Five species of duckbird have been domesticated by humans : the mallard, the gray goose, the swan goose, the musk duck, and the Egyptian goose. The Egyptian goose is the only one of these species that only occurs wild today.
Today's domestic geese are descended from two different species: the gray goose was domesticated in Europe and the swan goose in China . Domestication of geese was an obvious step. Similar to cattle, sheep, camels and reindeer, they mainly live on plants that humans could not use themselves. In Egypt it was already customary in the Old Kingdom to keep Egyptian geese. She played a role in the Egyptian creation myth and has also been with the god Geb associated. Even so, it was eaten regularly and stuffed like other geese in order to preserve the coveted fatty liver . After the conquest by the Persians (525 BC) there are no more mentions of Egyptian goose breeding.
The domestic duck comes from the mallard from the genus of the actual ducks . Domestication apparently occurred twice independently of one another: in Europe and South-East Asia. It is estimated that this happened about 3,000 years ago, significantly later than that of chickens and geese. While the so-called land ducks were bred in Europe, which also includes the Peking duck , which is still very similar in habit to the trunk form, but can be much heavier, in Asia a steep posture was bred out, which was originally also from Asia, probably Malaysia originating Indian Runner duck is seen. Land ducks are particularly suitable as meat suppliers, the penguin ducks, the collective term for ducks with a steep posture, are good egg layers. Duck farming is of secondary importance in Europe today, but not in East Asia, where ducks are among the most important livestock.
The musk duck was originally domesticated in Peru . The time can no longer be determined today, but it was long before the Spanish conquest. Their domestic form is the warty duck, which resembles the wild form except for its size and plumage color. In contrast to the vast majority of domestic duck breeds, which are descended from the mallard, it has retained its ability to fly, which is why it is also called "flight duck. The name "warty duck" comes from the wart-like bulges that sit on the base of the beak on the top of the head.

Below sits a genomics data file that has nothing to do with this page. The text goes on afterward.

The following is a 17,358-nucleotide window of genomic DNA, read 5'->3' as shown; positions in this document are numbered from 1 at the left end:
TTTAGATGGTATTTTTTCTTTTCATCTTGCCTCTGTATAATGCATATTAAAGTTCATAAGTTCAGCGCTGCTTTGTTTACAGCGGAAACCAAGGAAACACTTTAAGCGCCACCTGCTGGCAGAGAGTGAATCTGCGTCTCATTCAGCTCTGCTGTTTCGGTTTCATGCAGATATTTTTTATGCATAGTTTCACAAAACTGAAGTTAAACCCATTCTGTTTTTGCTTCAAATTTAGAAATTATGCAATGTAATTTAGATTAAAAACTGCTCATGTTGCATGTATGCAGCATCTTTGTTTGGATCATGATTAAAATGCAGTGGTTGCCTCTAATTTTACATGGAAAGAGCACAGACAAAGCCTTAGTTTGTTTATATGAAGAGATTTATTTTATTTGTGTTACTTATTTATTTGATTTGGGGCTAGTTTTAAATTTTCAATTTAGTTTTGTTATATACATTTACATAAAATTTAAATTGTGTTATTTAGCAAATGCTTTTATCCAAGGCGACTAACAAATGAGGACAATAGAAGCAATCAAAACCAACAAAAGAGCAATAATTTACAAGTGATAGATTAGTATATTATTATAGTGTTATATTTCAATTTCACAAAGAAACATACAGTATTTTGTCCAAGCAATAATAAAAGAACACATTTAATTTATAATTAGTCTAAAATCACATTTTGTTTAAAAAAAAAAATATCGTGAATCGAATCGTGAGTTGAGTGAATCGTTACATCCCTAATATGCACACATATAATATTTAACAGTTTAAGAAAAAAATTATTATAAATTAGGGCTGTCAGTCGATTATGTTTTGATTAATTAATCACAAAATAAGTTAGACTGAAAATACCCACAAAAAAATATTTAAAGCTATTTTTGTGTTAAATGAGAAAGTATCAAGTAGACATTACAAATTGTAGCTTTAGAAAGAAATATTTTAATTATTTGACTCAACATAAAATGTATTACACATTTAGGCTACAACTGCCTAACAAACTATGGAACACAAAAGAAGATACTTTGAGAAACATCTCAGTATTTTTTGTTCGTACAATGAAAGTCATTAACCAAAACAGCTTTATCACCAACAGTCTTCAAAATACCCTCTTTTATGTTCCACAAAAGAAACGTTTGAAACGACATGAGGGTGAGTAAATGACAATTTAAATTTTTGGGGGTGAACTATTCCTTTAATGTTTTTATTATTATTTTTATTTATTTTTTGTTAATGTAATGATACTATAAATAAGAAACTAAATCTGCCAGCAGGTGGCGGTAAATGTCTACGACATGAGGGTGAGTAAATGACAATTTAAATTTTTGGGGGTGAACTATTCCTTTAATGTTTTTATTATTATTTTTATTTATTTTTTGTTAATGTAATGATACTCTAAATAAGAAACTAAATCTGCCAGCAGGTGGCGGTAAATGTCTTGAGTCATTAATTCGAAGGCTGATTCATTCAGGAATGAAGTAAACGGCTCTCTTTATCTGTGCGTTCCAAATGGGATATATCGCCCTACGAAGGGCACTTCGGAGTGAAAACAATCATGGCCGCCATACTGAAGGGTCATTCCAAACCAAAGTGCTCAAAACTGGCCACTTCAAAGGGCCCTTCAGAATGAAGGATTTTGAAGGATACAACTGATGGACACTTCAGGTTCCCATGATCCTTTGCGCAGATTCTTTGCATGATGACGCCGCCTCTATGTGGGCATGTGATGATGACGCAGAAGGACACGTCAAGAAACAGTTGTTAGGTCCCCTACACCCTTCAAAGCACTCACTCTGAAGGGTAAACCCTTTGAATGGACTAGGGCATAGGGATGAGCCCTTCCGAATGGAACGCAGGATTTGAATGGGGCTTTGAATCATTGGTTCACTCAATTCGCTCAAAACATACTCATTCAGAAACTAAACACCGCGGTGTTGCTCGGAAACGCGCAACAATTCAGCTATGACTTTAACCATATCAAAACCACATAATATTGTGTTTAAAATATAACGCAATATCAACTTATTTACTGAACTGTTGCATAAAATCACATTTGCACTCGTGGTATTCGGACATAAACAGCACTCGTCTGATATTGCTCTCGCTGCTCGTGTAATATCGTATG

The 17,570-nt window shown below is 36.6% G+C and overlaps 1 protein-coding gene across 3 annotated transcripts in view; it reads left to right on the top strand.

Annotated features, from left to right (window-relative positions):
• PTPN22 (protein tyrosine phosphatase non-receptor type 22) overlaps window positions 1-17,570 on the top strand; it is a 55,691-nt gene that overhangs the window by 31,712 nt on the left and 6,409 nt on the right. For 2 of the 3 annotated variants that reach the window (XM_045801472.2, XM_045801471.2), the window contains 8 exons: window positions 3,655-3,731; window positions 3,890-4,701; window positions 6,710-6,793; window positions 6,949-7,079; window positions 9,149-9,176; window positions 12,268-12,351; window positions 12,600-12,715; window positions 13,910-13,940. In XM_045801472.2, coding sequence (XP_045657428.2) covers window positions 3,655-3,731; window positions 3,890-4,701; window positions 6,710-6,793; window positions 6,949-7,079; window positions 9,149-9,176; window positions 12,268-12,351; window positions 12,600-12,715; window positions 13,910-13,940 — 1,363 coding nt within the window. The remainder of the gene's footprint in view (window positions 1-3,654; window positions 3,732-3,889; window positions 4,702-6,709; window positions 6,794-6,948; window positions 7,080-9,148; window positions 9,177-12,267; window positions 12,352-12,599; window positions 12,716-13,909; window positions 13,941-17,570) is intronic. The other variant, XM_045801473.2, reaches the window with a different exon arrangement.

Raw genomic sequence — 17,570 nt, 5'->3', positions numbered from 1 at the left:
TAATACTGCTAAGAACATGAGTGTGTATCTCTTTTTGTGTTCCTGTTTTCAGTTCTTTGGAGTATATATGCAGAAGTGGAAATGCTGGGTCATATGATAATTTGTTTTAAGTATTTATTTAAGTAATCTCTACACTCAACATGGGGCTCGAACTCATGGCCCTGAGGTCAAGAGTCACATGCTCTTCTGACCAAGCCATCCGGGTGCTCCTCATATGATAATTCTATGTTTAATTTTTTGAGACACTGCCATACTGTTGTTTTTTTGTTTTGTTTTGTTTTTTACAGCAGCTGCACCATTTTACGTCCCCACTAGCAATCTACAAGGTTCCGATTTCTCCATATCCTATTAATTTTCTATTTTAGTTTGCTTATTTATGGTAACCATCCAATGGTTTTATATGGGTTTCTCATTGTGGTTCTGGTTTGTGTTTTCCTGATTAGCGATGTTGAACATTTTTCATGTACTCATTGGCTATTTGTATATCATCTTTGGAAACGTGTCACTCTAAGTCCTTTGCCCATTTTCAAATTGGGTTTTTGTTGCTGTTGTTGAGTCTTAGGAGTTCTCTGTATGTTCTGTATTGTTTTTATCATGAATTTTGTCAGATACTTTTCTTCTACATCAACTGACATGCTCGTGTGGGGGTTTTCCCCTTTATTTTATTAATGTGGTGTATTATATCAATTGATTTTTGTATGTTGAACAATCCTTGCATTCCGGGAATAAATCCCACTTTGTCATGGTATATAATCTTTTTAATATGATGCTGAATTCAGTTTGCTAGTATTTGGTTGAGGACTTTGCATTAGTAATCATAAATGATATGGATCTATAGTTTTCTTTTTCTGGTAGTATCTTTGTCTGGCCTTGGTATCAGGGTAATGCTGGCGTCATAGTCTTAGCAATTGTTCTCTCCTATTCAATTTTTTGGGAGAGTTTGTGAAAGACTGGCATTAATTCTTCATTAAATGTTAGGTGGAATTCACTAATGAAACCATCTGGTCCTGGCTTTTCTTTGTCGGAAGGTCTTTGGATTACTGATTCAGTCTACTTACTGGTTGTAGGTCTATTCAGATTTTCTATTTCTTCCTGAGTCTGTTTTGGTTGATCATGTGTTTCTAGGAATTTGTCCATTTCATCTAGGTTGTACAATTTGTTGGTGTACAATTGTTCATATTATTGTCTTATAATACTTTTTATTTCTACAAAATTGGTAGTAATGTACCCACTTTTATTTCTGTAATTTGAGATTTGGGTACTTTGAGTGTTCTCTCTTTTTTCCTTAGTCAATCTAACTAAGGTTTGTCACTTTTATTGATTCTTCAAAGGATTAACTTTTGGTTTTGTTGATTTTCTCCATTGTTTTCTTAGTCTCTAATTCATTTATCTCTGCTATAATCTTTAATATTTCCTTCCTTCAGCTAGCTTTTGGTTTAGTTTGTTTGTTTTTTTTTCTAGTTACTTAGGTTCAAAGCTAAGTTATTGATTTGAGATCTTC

In addition to these duck birds, which have actually become pets, there are numerous semi-domesticated species that have been introduced worldwide as park birds. This has the consequence that duck birds spread outside their original range. The best-known example is the mute swan , which was introduced in Central Europe in the 16th century and is today considered "the swan" per se; later it was also introduced in North America, Australia and New Zealand. The black mourning swan , a native bird of Australia, has also made its home as a park bird in some regions of Europe, and in New Zealand it reproduced explosively after it was introduced by humans in the 19th century. Other examples of non-European ducks that are instantly native to parts of Europe that are mandarin duck , the Wood Duck , the Canada goose and the Egyptian goose .
Duck bird feathers are used for several purposes. Today the most popular use is filling mattresses and pillows. The down of the eider ducks , which is particularly light and has a very heat-insulating effect, is particularly popular here . Usually, eiderdown is collected twice during a breeding season: once immediately after the nest has been built so that the ducks have to replace it, and then again after leaving the nest. Other important uses for a long time were the use as a quill pen and the fletching of arrows . Goose feathers were considered particularly suitable for both purposes.
Mythology, fairy tales, comics and technology
The popularity of the duck birds is also reflected in numerous myths, legends and fairy tales. In Celtic mythology , swans are often found who are, in truth, enchanted people. An example of this are the children of the Lir , who wandered around in swan form for 900 years. The motif is also taken up in the Lohengrin story, where the swan is the lost Duke of Brabant.
In Greek mythology , the swan motif also often found. So has God father Zeus of Leda approached in shape of a swan and her pregnant, then she laid two eggs from which sprang four children, among them also Helena . Another legend tells of Cyknos , Phaeton's lover . He was so heartbroken over the death of his friend that he wandered up and down the banks of the Eridanus for years until he was finally transported to the sky as a swan ( constellation Swan ).
In Buddhism the duck is seen as a symbol of the suppression of evil; This was processed, among others, by Hans Gál in his opera Die heilige Ente . In China , it is also a symbol of homosexuality and the penis in some parts of the country . The mandarin duck in particular stands for marital fidelity due to its distinctly monogamous way of life.
Geese are also often found in stories. Most famous are the events of the Celtic conquest of Rome (387 BC), when the cackling geese on the Capitol warned the citizens of the attackers. More recent is Selma Lagerlöf's story of Nils Holgersson and the wild geese .